Review: Turning Red

Pixars new movie Turning Red released on Disney+ on March 11.

Media by Disney

Pixar’s new movie “Turning Red” released on Disney+ on March 11.

Sometimes I find a movie that reminds me of hot chocolate on a cold day or a warm fire on a rainy day. Turning Red, an animated film on Disney+, directed by Domee Shi felt like that.

“Turning Red” follows a 13-year-old Chinese Canadian girl named Mei, voiced by Rosalie Chiang, who has gained a newfound ability to turn into a giant red panda every time she experiences a strong emotion. On top of that, Mei is navigating her teenage life with her slightly controlling parents and friends.

What I found to be the biggest downside of the film is the plot. While it is definitely not bad, I did not find it as engaging as I expected it to be. It was hard to immerse myself in the movie at the beginning and really started to engage with the plot near the 25 percent mark.

However, the movie more than makes up for it with its characters. Each character, especially the kids, are vivid and have distinct personalities. Chiang does an extraordinary job at voicing the character as Mei’s upbeat and bright voice adds so much to her bubbly personality. 

While I believe Mei’s friends needed more screen time so we could get to know them better, their relationship with Mei was easily my favorite part of the movie. It was so refreshing to watch a movie that had little to no romance, as it instead focused on friendships and familial relationships, with Mei’s relationship with her friends shining the most. 

Miriam, voiced by Ava Morose, is my favorite side character and her relationship with Mei was one of the best in the movie. It was stronger than Mei and her mother because of the ease with how Miriam and Mei interact. But Mei’s mom, voiced by Sandra Oh, is still an amazing character with a strong arc throughout the movie.

The characters didn’t just have vibrant personalities, their clothing and the animation were beautiful. With the movie being set in the 2000s, the clothing is bright and unique to each character. Abby, one of Mei’s friends, has one of my favorite outfits with purple flower overalls. The animation has so much personality and even if I wasn’t as interested in the plot, watching the characters themselves was an enjoyable experience.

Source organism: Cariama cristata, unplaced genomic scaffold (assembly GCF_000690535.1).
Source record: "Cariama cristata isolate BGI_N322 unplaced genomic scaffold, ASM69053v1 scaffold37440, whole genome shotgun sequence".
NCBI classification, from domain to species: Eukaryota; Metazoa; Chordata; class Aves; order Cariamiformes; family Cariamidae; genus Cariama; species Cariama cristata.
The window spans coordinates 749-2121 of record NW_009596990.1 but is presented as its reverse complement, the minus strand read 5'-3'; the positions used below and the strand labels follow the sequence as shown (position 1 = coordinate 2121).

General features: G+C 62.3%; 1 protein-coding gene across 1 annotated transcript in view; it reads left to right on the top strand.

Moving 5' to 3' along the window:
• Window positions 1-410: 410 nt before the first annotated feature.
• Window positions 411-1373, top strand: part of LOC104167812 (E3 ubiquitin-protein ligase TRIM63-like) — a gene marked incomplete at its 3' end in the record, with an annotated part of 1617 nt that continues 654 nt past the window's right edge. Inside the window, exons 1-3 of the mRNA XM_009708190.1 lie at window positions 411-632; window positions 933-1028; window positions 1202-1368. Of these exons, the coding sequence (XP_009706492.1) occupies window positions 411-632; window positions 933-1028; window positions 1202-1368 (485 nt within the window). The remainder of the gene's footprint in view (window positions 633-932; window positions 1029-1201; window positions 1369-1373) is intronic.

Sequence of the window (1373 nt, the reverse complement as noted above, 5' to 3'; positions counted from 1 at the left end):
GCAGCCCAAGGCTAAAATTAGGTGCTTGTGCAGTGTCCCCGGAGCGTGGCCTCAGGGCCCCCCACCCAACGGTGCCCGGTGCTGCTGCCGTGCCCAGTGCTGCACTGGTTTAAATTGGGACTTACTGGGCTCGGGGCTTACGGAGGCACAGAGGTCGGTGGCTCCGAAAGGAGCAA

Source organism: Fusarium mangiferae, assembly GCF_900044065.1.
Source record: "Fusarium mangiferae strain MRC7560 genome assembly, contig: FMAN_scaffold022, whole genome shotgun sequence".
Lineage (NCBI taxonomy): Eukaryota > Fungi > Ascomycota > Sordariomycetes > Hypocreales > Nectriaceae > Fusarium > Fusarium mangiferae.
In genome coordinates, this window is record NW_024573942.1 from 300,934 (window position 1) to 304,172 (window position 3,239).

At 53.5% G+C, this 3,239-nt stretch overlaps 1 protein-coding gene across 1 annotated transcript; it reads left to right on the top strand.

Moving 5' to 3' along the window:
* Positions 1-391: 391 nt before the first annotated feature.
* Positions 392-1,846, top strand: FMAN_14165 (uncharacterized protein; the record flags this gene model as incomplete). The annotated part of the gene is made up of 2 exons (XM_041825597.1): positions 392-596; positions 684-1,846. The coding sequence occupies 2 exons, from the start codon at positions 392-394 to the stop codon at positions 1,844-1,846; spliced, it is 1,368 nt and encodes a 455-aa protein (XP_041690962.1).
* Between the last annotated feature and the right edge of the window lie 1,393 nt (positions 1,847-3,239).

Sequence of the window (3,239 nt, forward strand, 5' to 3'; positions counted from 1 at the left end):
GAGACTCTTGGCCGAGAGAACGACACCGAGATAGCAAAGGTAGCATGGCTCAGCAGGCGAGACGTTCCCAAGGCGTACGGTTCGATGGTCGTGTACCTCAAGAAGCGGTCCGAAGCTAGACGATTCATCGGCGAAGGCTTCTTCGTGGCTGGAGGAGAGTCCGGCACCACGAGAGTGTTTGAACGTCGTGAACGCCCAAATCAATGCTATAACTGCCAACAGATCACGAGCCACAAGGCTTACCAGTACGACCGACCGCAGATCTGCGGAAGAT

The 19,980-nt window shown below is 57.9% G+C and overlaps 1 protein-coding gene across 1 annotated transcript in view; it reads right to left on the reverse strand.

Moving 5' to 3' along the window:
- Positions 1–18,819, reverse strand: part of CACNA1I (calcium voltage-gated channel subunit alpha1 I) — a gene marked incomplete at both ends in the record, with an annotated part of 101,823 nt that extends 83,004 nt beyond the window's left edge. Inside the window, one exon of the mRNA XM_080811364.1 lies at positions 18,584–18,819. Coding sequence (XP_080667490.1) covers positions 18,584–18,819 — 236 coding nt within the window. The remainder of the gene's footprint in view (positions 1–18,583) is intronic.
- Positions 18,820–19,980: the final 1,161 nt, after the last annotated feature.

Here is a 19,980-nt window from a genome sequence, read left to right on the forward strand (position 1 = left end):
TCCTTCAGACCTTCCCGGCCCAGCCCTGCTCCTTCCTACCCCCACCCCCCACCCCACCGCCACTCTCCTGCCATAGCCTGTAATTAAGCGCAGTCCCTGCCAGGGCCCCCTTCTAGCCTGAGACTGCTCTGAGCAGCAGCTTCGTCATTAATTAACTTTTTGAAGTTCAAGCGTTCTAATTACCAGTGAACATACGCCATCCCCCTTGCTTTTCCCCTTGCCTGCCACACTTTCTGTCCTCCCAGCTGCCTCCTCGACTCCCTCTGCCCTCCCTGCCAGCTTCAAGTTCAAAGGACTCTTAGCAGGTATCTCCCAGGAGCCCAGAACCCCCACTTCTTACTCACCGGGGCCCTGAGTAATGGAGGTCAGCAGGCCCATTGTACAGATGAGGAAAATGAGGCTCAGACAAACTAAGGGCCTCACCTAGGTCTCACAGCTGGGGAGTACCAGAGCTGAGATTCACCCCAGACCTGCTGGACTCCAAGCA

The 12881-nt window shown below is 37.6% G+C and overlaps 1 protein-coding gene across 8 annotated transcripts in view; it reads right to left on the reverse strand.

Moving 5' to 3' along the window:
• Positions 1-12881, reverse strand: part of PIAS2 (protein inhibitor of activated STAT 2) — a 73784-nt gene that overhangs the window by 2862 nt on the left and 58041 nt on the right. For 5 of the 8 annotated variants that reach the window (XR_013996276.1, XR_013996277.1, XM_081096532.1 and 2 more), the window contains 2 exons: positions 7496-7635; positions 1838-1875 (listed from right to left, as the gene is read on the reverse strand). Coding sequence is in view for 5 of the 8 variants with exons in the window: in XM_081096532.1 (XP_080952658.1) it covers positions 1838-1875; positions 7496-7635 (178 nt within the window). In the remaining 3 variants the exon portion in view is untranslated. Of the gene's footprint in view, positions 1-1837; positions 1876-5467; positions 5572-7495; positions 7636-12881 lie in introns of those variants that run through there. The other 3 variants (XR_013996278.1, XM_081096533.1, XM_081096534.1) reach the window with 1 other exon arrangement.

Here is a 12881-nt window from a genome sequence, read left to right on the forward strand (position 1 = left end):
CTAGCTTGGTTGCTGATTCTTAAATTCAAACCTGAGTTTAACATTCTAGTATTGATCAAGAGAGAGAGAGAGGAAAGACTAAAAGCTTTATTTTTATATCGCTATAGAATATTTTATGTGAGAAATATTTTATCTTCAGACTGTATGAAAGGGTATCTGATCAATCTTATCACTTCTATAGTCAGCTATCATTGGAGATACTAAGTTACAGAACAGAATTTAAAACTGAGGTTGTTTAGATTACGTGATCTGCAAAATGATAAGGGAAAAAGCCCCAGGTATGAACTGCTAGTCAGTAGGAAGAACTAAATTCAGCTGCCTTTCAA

The plot did go into a slightly more interesting direction at the end, but if it wasn’t supported by the brilliant characters, it would have seemed average. I couldn’t find myself caring about what was going to happen next nearly as much as I cared about the next time Mei and her friends interacted. However, it was still a good idea that did flow well throughout.

One big criticism I saw on the internet before seeing “Turning Red” were the complaints about how we were getting another movie with a person of color (POC) character that doesn’t stay human throughout the entire movie. While I do agree that we need more movies where POC stays human throughout the movie, I could tell the creators of Turning Red were actively trying with their diversity. The director, writer, and several of the voice actors, including Mei, were POC, specifically Asian women.

It did not feel like the movie was trying to cheap out by making a lot of the side characters white to make up for the fact that Mei was Asian. Two out of three of Mei’s friends were POC and there were a multitude of side characters that were POC. It made me so happy to see this kind of representation on TV in a mainstream movie. 

The plot in Turning Red was one I found to be just average, but the movie was easily made better by its characters. I’m itching for a sequel just so I can see Mei, her friends and her family interact more. I give this movie a 8/10 as it is a perfect movie for a lazy day in bed.